Levine’s toughest challenge was the Snake, who bites the Prince at the end of the story, either killing him or sending him back to his planet, depending on your interpretation. The figure had to look sinister and serpentine but not campy. Levine first drew arm-length red gloves to be worn over black tights, evoking a red-tongued serpent. He then scrapped the plan in favour of a body-stocking patterned like a snakeskin tattoo. Neither was a great idea: if the first evokes a burlesque show, the second belongs in a strip club for bikers.
In the end, Levine opted for three silk gowns—one flesh-toned, one pink, and one bluish-green—to be worn on top of one another. The dancer would take off the two outer layers during the performance, as if shedding her skin. “It’s sexy, alluring, and beautiful at the same time,” says Levine. It’s also vaguely grotesque, I added. “Yes,” he said, smiling. “It’s that, too.”
Adesigner creates a visual universe, but it’s up to the dancers to give it meaning. Last March, in a mirror-lined rehearsal studio at the Four Seasons Centre, Côté worked on a pas de deux (a two-person, mixed-gender routine) with Tedaldi and Howard. I’m used to seeing ballets from the cheap seats; from up there, the performances seem remote and flawless. Move closer, and the experience is more visceral. Tedaldi’s arm muscles shake as he lifts Howard in the air, and both dancers groan and grunt during moments of strain. To dance in a ballet, you must be comfortable wedging your fingers into your co-worker’s armpits. It’s an inescapably intimate art form.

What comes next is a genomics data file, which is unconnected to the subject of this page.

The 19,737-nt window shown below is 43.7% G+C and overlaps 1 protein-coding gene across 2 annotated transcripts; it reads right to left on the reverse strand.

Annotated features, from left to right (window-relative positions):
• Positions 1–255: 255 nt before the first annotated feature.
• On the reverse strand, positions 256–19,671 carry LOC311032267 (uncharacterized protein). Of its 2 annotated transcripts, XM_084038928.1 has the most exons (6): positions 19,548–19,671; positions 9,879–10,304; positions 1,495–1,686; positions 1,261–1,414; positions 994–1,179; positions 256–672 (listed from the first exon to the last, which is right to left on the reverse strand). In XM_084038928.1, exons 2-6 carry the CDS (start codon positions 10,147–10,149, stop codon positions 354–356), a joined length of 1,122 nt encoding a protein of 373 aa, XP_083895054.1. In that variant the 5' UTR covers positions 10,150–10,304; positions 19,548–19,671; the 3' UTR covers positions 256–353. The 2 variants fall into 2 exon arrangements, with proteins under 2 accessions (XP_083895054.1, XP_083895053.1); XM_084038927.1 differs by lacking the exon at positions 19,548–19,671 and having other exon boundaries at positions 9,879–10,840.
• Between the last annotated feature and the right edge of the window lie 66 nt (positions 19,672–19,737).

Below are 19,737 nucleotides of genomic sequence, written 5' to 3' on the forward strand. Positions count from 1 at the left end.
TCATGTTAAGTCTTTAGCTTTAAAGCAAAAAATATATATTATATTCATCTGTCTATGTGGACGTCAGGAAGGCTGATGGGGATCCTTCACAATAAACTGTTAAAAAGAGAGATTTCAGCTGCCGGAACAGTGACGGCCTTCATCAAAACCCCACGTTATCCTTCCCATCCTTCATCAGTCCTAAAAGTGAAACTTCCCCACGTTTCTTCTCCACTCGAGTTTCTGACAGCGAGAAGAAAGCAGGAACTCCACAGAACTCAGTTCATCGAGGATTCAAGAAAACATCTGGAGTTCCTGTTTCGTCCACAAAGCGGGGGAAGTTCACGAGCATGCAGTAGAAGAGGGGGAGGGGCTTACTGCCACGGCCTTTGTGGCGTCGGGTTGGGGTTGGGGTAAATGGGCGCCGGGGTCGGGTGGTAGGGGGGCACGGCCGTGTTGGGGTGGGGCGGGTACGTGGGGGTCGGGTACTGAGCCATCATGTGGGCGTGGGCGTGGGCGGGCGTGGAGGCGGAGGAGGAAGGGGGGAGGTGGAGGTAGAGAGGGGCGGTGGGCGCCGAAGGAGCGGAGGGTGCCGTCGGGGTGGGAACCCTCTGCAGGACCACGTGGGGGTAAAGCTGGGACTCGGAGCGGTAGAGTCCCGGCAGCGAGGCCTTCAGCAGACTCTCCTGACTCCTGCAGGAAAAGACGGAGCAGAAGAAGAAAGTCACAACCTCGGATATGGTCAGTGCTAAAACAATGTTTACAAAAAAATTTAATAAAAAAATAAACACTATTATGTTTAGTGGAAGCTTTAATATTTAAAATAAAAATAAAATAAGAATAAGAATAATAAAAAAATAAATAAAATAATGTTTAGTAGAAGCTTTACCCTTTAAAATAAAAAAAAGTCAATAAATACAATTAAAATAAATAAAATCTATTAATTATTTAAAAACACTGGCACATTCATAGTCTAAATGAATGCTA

Tedaldi can’t seem to pick Howard up without accidentally pulling her hair. In fact, Howard’s hair has been a problem ever since Levine forbade her from tying it back, insisting that it’s part of her costume. Together, Howard and Côté devise a movement in which she sweeps her hair aside, taking it away from wherever Tedaldi’s hand will grab her. The act should look, to the audience, like a narcissistic flourish. Really, though, it’s a way to avoid getting hurt.
Although Côté’s choreography borrows from modern dance, gymnastics, and even breakdancing, the pas de deux, like much of the production, is broadly classical. The Prince is preparing to leave the Rose behind on their lonely asteroid, and he has no plans to return. His feelings toward her oscillate between annoyance and emotional dependence, and, though she loves him, she also resents his coldness. Côté’s job is to explain these dynamics without words. He tells Tedaldi to push Howard away from him, then chase her desperately as she jetés across the stage. Later, when Tedaldi lifts Howard into the air, her body will stiffen with anger. After a split second, though, she’ll relax, accepting his affection despite her bitterness. The scene is fraught and unbelievably sad, which is just how Levine wants it.
The show will end with a video of the Prince dancing on a table, his body getting smaller and smaller as it disappears into space. If it seems like a grim conclusion, consider this: After writing Le Petit Prince, Saint-Exupéry enlisted in the resurgent French Army. On July 31, 1944, he took off from a Corsican airfield and headed toward southern France on a reconnaissance mission. He never returned. Nobody knows what happened, but the night before his departure, Saint-Exupéry wrote to his mistress about his “breathtaking indifference” to life.